From 3M Health Information Systems
Compliance and Physician Coding: Top 10 Problem Areas
When I first started thinking about this topic, a million things came to mind. Should the oldest compliance challenge—what is most expensive—be number one on the list, or should the top issue be the one that could cause the most problems? Having to narrow it down to ten became more of a challenge than I anticipated. Here goes—my opinion of the Big Ten compliance challenges facing physicians in 2013.
- Documentation (or the lack thereof) –Those of you who read my blogs know my position on this, but let me say it again: As the old adage goes, “if it wasn’t documented, it didn’t happen.” This is true in paper as well as electronic records. And even if you are using an EMR that literally will not let you enter another digit until you complete a document step, it’s still a problem. I have seen cloned EMR documentation that says the patient had the same flu at every visit since 2009. And the OIG has noticed too. Beware the cloned EMR. Remember, coders populate your claims with your documentation and the RAC and other auditors are watching intently.
- Big data – Everything you add to an EHR/EMR is saved and aggregated for multiple purposes. One recently recognized use is clinical and pharmaceutical research. Now, they have access to tons of data they would never have been able to gather in trials. The importance of your accurate documentation of an encounter not only affects the present patient visit and its coding, but also has potential impact on future research and clinical outcome expectations.
- Electronic Medical Records/ Electronic Healthcare Records – Even though you really don’t want to leave your paper charts, the industry is making it mandatory. So how do you know which product to invest in? Which works best for your practice? Who should you trust? Which vendor will stand by their product? Where can you find the product with the most compliant content and coding rules?
- Prepayment audits and coding accuracy – Lousy documentation results in lousy coding. I suspect CDI specialists and coders are tired of seeing “‘probable or potential sepsis” thrown in with every urinary tract infection that comes through the ED doors. What does the poor coder do with this? He or she is left to try to determine if you were serious or figured you would add it in case it actually turned out to be true. The terminology physicians use greatly impacts coding. And with the growth of computer-assisted coding (CAC), every word counts. Over- or “upcoding” is not to your benefit especially now, with prepayment audits in full swing. This does not mean you should under-code. The goal is to say what you mean and mean what you say when you document.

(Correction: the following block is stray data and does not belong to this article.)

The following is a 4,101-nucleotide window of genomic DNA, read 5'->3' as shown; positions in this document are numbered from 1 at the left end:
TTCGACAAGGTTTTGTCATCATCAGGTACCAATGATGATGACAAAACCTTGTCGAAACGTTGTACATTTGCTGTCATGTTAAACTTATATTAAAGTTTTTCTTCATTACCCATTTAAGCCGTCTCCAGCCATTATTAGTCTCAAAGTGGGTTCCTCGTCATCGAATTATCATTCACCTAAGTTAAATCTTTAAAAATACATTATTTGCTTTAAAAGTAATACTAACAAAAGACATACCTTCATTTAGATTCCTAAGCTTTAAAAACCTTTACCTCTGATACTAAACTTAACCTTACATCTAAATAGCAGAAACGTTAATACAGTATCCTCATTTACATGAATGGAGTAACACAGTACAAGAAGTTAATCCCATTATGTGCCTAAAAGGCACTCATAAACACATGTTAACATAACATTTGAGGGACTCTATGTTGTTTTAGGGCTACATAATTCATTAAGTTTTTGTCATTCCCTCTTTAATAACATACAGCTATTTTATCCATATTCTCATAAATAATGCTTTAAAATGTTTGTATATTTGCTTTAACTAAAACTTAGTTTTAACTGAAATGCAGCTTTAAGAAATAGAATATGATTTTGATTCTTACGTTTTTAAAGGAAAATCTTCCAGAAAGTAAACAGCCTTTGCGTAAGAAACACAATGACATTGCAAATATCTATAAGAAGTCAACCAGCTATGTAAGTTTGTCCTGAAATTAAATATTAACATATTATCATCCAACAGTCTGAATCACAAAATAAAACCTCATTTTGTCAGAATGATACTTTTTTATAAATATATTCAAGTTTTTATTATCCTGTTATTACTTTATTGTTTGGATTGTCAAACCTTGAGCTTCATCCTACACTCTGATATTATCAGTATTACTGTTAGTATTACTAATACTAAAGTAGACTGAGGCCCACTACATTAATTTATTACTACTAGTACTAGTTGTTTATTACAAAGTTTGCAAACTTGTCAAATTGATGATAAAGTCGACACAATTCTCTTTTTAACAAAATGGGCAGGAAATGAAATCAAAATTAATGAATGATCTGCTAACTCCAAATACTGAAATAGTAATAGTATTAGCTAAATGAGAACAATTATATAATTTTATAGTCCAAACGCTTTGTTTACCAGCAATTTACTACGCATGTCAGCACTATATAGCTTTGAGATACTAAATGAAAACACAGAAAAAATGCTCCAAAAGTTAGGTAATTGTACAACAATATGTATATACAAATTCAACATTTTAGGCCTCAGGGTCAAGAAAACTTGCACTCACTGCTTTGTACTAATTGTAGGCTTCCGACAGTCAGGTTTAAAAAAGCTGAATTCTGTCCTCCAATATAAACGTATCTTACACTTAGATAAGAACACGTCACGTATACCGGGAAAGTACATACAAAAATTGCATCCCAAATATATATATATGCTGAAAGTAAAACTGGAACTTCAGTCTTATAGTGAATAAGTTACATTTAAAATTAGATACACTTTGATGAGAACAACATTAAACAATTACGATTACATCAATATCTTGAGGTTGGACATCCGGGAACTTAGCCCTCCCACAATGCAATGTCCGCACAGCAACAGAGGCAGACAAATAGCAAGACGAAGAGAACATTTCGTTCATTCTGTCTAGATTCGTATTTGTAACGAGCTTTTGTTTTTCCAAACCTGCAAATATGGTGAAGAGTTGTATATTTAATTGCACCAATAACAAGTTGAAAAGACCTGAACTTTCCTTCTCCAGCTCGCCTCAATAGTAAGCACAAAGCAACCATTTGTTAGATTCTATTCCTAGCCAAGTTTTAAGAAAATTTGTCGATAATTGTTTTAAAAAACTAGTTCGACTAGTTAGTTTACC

- Medical necessity – It is so boring to have to check medical necessity rules, but it’s still the gold standard. At least for Medicare outpatient services, you have the option to check against their policies. Although without easy electronic access, it is cumbersome. (Wish list: fast, accurate and reliable electronic access to medical necessity policies. Payers—are you listening?). Inpatient is more challenging because CMS does not make it clear which utilization standards they use to make their decisions. Regardless, medical necessity compliance can mean the difference between claims payment and denial. And since the diagnosis used to check medical necessity comes from your orders, be sure you document carefully so coders can produce an accurate claim.